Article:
Text Control and The Rise in Voice Recognition

Voice recognition has aggressively proliferated over the last few years, but one thing keeps it from being the preferred mainstream choice for input | May 4, 2019

Srivats Shankar (@SrivatsShankar)

Voice recognition software has become more common than ever. Everything from smart phones to applications have some amount of integrated voice recognition capabilities. Many people were first exposed to the tech with the introduction of Siri, which made voice recognition more accessible than ever before. Yet, they continued to remain evasive of mainstream user interaction. People continue to choose the keyboard over voice recognition – why is that?

Although, perceptions of accuracy (that are mostly misplaced), comfort in usage, and awareness have a significant contribution to this end, there is another factor that placed significantly into the situation – text control. Users of Dragon NaturallySpeaking would already familiar with this. To the uninitiated, text control means having some method through which without interacting with your mouse or keyboard, a user can simply tell voice recognition to correct a mistake and it offers intelligible choices on how to rectify mistakes.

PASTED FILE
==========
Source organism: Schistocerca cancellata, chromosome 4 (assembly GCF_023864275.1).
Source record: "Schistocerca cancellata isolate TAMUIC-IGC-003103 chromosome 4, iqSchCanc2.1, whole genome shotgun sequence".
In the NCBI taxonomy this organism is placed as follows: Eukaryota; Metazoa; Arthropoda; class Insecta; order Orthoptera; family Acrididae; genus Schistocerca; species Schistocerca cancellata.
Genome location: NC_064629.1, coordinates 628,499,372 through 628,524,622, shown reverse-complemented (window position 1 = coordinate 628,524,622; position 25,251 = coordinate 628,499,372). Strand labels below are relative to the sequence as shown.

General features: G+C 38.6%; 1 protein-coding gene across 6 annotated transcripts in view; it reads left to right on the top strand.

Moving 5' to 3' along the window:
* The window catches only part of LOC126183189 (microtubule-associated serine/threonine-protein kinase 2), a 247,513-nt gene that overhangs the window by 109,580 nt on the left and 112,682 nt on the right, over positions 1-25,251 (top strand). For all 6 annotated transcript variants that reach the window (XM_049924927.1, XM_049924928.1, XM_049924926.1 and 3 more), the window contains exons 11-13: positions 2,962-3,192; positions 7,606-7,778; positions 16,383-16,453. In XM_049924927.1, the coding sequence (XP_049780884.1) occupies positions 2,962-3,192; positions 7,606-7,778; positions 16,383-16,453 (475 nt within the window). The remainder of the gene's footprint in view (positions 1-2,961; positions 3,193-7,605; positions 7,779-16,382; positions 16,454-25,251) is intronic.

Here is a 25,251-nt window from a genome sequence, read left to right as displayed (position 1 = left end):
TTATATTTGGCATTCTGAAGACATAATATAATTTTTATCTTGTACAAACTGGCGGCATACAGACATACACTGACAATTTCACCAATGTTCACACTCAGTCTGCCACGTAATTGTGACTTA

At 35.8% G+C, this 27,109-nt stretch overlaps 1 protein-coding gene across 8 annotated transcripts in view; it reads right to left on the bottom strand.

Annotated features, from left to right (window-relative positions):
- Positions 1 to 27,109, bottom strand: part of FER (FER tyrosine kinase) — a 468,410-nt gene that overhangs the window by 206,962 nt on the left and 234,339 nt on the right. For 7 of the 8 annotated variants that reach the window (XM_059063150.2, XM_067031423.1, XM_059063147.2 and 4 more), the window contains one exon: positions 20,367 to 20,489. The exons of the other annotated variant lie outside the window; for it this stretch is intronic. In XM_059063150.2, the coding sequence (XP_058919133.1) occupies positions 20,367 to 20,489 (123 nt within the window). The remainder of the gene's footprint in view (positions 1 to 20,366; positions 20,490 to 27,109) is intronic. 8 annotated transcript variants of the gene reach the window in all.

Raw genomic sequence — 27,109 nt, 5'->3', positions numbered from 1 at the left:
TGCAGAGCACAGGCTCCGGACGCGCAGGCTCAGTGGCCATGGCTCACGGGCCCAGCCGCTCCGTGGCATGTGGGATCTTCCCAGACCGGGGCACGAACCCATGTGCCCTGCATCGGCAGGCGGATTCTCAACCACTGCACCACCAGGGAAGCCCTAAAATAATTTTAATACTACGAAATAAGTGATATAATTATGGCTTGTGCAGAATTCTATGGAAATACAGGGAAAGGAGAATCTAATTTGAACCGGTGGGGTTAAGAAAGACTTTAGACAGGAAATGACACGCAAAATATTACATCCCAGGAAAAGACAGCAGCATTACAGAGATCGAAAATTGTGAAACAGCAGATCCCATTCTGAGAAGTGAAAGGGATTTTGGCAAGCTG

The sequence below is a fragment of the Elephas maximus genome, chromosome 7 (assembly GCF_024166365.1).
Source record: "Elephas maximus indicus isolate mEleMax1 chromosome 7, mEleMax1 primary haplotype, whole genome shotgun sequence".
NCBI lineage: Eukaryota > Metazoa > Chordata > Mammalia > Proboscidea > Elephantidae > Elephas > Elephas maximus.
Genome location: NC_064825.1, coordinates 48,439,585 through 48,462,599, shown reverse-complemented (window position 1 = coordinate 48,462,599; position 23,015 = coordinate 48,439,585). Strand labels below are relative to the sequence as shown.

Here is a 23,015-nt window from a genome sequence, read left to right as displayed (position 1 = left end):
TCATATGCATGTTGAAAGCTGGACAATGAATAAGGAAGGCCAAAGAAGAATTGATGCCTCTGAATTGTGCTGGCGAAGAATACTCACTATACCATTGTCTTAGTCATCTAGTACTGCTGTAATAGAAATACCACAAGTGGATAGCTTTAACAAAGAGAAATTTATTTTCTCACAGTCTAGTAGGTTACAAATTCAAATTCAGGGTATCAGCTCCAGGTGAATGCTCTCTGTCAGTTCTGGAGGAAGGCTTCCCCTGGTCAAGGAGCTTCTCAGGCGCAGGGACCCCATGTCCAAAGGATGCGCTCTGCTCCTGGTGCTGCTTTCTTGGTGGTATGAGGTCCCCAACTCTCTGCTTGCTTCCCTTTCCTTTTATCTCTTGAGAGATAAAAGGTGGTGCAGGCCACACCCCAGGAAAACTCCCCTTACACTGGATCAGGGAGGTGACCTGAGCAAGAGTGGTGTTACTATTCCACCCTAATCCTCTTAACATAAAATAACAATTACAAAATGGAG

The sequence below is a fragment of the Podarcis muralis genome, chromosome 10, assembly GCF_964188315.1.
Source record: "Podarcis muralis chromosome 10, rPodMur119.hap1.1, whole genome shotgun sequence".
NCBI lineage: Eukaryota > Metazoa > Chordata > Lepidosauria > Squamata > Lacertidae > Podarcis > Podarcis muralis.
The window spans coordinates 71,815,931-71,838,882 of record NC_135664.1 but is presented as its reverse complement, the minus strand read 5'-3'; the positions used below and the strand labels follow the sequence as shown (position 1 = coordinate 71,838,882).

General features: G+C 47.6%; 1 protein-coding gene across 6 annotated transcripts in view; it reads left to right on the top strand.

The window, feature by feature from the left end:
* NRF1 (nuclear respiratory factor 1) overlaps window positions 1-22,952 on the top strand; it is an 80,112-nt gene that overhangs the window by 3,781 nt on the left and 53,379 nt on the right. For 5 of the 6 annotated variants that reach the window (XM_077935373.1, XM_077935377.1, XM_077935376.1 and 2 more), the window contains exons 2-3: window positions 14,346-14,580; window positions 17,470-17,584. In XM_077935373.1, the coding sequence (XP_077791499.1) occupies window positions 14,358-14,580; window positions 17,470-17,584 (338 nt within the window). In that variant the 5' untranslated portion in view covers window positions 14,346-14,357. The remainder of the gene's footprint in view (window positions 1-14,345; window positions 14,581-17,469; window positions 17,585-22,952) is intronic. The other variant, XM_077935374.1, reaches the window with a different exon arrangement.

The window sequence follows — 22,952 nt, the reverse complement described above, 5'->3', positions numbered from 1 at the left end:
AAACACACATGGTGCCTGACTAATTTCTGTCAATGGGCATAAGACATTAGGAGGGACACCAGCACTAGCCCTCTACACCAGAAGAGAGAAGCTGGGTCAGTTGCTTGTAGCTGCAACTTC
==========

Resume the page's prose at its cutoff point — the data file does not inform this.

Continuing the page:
Wait a second? That sounds really confusing. The easiest way of understanding text control is by offering an example. For example, say that you enunciate "higher", but you actually meant to say "hire" (in the hypothetical situation that you are planning on creating a job posting for your company). Normally, voice recognition would require you to either pick up your keyboard and clear the mistake and re-type every single word. Well text control would cover you in that regard. You can simply give a command and the software will give you better suggestions on how to fix what you just dictated.

 

Full Text Control Example

 

Out of all the software we tried, only a handful support some degree of text control. For voice recognition to go mainstream it really needs to support fulltext control, otherwise it is just another nicety. Developers should consider and integrate voice recognition to meet daily requirements. Transcription itself is not always the solution. Undoubtedly, the ability for a system to process the transcription forms the basis of any voice recognition application, but this forms the next logical step.

Technology

Voice Recognition